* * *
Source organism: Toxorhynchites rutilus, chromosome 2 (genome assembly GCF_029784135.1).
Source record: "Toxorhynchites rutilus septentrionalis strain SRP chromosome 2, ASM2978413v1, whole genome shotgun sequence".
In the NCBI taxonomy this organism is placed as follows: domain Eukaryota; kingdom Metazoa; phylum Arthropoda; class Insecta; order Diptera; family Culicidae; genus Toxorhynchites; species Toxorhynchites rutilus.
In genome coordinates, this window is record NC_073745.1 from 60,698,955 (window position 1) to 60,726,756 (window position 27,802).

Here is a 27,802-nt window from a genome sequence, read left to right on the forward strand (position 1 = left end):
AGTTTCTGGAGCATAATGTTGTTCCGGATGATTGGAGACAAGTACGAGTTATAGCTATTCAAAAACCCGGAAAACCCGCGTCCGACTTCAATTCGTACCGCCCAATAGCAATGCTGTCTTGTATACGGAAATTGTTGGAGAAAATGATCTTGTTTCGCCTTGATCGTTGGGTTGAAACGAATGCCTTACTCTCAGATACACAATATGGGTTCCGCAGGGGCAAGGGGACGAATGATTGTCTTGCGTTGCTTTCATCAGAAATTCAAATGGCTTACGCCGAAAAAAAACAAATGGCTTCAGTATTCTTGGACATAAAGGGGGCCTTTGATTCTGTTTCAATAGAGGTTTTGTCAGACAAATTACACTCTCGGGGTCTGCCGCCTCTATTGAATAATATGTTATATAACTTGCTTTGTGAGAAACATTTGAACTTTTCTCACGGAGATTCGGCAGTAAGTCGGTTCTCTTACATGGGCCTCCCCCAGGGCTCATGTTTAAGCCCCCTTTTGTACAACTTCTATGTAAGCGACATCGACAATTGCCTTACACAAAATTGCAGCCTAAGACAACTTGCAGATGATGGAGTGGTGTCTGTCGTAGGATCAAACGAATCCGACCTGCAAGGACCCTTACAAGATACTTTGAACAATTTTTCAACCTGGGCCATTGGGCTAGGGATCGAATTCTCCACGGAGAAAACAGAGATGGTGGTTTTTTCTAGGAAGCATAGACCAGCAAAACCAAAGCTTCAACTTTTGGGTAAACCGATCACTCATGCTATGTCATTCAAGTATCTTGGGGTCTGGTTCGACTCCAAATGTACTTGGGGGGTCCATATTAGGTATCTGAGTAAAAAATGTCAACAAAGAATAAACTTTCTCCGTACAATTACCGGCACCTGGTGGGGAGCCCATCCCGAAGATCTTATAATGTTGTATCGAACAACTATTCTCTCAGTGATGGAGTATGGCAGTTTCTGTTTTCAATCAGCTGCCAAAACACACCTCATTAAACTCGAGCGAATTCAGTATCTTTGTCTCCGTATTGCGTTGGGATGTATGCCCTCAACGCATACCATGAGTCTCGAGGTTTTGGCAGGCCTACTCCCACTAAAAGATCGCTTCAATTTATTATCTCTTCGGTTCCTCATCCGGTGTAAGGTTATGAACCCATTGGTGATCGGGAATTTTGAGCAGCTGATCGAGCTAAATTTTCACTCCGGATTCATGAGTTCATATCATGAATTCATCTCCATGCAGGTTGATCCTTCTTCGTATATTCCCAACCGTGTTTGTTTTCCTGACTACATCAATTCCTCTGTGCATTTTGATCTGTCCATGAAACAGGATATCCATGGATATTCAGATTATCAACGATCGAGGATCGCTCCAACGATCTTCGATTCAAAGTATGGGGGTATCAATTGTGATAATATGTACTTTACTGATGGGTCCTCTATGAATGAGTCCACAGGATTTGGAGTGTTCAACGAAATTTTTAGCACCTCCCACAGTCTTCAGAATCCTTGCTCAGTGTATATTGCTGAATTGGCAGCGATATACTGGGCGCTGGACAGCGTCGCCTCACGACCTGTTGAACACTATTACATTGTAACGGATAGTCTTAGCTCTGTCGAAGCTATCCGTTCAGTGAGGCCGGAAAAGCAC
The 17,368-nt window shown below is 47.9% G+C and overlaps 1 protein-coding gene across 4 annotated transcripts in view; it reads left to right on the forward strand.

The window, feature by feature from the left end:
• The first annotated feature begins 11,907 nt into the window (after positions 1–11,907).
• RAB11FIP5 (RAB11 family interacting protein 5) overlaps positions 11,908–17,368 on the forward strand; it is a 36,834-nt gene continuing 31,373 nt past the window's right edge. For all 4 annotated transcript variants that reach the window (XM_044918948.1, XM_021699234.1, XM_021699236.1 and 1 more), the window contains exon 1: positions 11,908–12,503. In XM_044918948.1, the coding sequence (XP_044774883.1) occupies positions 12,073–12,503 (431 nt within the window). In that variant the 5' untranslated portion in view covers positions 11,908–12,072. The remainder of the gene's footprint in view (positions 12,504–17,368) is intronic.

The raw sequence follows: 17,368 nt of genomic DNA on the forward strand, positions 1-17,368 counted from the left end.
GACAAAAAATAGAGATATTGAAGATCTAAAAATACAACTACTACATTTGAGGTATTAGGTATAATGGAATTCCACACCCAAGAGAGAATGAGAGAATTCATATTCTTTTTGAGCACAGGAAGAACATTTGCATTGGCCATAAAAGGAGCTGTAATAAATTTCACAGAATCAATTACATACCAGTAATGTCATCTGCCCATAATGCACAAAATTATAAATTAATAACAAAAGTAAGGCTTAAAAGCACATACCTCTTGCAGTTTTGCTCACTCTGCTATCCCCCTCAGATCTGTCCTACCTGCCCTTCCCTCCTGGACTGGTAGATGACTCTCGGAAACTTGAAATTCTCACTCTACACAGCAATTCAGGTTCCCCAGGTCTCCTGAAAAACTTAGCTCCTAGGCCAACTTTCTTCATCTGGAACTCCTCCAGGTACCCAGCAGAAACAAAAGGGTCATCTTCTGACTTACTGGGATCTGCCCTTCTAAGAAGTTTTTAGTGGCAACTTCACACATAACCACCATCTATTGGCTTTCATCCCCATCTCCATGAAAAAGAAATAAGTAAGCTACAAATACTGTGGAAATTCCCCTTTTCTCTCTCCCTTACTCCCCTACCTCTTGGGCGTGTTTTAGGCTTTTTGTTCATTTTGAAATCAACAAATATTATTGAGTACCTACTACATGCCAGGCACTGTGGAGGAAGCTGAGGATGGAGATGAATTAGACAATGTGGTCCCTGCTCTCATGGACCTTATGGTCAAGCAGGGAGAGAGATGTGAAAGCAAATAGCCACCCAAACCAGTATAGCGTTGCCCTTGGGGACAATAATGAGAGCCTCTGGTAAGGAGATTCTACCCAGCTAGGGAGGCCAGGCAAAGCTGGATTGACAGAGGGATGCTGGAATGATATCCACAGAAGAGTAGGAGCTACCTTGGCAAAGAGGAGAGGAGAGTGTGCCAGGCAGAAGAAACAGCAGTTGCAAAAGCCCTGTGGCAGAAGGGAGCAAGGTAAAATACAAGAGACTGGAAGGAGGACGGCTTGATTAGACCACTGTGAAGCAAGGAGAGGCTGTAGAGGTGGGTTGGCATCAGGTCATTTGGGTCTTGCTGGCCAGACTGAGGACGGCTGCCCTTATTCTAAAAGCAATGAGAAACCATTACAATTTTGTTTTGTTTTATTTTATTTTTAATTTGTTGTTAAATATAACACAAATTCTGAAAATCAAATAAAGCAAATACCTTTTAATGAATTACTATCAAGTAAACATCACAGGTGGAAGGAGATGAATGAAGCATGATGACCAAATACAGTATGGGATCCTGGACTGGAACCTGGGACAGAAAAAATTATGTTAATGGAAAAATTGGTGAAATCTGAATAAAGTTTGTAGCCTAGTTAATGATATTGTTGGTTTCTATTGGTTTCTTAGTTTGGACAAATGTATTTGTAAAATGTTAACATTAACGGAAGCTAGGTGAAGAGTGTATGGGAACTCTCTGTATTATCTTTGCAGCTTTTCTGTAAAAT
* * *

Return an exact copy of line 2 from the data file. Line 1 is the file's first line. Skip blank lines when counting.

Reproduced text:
Source record: "Toxorhynchites rutilus septentrionalis strain SRP chromosome 2, ASM2978413v1, whole genome shotgun sequence".